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(Credit: Alamy/Sheri Lyn Behr)

Music

Why Iggy Pop hated Led Zeppelin

@TomTaylorFO

On the Iggy Pop and The Stooges live album Metallic K.O. you can actually hear the sound of a hurled beer bottle smashing against an already fuzzed-out guitar. On any latter-day Led Zeppelin album, you’d struggle to hear a hurricane ripping the studio roof off amid all the swirl of rock ‘n’ roll music at its utmost orchestral.

That merely represents two different approaches to music. Neither is right nor wrong. However, whether you love Led Zeppelin, loath them, or somehow remain nonplussed, you have to admit that the words pompous and overblown will always remain applicable, it’s just a matter of opinion if you render it ‘joyously pompous’ or ‘horrifically pompous’. Needless to say, Iggy Pop thought Led Zeppelin thought the latter and there is no doubting that they were artists who lived on the opposite sides of music town.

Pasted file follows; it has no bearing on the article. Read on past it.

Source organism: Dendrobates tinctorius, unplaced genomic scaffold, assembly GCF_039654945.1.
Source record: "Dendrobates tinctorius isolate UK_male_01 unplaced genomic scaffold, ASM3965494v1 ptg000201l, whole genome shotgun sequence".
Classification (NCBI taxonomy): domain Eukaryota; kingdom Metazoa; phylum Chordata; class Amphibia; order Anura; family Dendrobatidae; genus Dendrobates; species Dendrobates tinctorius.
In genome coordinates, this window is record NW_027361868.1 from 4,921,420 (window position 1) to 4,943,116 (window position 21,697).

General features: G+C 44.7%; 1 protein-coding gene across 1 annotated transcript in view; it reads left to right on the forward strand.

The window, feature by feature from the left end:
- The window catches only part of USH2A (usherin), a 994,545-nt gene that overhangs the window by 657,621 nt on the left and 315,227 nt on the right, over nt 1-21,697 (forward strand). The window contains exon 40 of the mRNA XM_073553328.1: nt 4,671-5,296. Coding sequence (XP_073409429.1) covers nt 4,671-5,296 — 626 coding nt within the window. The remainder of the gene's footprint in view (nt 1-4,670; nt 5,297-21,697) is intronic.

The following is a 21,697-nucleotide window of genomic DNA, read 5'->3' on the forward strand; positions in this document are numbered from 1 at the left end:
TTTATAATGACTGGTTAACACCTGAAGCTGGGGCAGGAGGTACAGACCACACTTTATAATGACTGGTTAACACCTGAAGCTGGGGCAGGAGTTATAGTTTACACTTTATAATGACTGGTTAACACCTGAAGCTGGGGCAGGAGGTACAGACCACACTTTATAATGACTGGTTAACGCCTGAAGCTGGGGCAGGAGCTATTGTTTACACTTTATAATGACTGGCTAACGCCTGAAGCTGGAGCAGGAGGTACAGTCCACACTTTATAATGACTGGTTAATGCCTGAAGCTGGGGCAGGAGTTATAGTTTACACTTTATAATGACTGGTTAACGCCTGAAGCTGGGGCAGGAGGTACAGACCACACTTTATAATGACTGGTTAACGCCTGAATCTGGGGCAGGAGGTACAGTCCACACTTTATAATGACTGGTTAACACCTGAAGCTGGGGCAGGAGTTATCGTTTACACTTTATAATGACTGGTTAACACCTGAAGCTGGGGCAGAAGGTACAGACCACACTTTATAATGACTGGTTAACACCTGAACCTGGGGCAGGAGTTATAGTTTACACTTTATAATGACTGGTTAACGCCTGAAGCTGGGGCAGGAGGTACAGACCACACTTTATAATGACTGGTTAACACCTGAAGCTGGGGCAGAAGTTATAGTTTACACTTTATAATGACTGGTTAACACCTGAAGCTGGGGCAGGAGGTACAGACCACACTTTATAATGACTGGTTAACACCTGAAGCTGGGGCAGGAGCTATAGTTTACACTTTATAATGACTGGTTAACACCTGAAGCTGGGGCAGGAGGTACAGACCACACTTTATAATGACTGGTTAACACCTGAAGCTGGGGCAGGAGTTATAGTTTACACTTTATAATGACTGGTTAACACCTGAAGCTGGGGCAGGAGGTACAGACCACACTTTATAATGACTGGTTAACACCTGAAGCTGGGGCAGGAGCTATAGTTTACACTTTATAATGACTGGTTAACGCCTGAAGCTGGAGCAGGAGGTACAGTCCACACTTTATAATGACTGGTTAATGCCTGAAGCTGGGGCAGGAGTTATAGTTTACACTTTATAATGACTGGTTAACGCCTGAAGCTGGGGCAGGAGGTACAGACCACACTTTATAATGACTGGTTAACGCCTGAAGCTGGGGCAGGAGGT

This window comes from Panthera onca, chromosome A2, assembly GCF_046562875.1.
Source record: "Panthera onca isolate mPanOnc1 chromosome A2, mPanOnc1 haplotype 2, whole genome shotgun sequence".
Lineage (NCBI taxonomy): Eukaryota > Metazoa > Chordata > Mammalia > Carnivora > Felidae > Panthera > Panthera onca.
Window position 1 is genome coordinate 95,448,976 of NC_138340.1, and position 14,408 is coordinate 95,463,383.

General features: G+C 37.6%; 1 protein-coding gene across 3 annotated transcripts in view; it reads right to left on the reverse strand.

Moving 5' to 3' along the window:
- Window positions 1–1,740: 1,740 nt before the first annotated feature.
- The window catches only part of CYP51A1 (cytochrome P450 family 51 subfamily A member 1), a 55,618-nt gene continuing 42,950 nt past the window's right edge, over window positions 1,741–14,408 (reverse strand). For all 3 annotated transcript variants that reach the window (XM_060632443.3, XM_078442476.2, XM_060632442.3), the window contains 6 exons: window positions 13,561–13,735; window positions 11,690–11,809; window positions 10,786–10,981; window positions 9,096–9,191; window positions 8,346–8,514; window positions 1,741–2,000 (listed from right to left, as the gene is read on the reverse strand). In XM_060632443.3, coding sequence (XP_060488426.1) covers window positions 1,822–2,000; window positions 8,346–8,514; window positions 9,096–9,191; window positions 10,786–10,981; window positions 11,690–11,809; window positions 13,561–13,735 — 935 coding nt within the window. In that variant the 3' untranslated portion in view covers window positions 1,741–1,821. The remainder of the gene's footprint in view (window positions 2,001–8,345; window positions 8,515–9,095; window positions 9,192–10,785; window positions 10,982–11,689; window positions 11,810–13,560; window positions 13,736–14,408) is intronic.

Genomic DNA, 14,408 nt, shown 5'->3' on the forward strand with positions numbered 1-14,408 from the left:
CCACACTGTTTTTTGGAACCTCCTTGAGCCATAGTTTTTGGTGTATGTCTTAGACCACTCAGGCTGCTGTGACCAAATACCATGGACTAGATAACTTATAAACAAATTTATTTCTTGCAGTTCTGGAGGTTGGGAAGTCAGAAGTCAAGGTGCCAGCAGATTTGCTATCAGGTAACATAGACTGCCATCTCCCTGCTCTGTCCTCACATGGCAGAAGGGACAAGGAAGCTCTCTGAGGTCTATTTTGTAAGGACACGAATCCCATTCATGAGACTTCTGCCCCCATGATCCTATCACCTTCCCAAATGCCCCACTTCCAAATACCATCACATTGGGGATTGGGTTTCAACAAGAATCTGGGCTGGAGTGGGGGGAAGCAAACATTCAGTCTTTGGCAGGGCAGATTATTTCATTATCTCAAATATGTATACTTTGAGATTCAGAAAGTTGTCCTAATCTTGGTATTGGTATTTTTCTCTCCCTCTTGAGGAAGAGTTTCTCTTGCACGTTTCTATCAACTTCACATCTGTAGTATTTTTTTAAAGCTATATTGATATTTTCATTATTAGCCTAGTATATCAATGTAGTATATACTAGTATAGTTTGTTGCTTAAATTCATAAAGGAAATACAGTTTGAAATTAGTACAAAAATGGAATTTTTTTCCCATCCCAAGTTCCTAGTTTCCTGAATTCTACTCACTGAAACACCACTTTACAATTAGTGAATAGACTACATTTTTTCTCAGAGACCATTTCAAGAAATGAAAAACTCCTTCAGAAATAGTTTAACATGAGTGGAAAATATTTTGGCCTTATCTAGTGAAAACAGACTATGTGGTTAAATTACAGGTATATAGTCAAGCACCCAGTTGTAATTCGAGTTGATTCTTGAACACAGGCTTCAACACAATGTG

Lou Reed revelled in Pop’s dirty dirges and mucky instrumentation and when referencing his love for the shirtless human Lemur, he may well have had bands like Led Zep in mind. “I have always loved Raw Power,” Reed once said of the famed Stooges album. “I like the sound – the honest sound of young guys trying to break the barrier of stilted moulded sterile rock. And they did. Great guitar and wonderful vocals from Iggy. And inspiration for young men to this day.”

If that seemed like a pointed prod at what is now termed ‘Classic Rock’ then Pop went the whole hog and cited his dislike for Led Zeppelin outright. When discussing the music scene in 1995 with Joshua Berger, he offered up this disparaging take: “The ‘music’ is mostly 60’s and 70’s rehash, especially, Led Zeppelin, who I never could stand in the first place. Also ‘folk-rock’ is back as ‘alternative’, gimme a break.” 

He continued his diatribe by adding: “The ‘bands’ dress this mess up in various ‘HIP’ clothes and ‘political’ postures to encode a ‘lock’ on social belonging which you can open by purchasing a combination of products, especially their own, none of them have fuck-all to say.”

In truth, it’s not all that surprising that Mr Pop has never been enamoured with the stylings of Led Zeppelin. He has always favoured things on the raw side of things, once claiming that the gutsy analogue roar of The Stooges and other such bands was like “throwing an amp into the spirit of man.” 

Usually when too many elements enter the mix, Pop walks out, and the cacophonous sound and fantastical inspirations behind Led Zeppelin simply weren’t to his liking, clearly.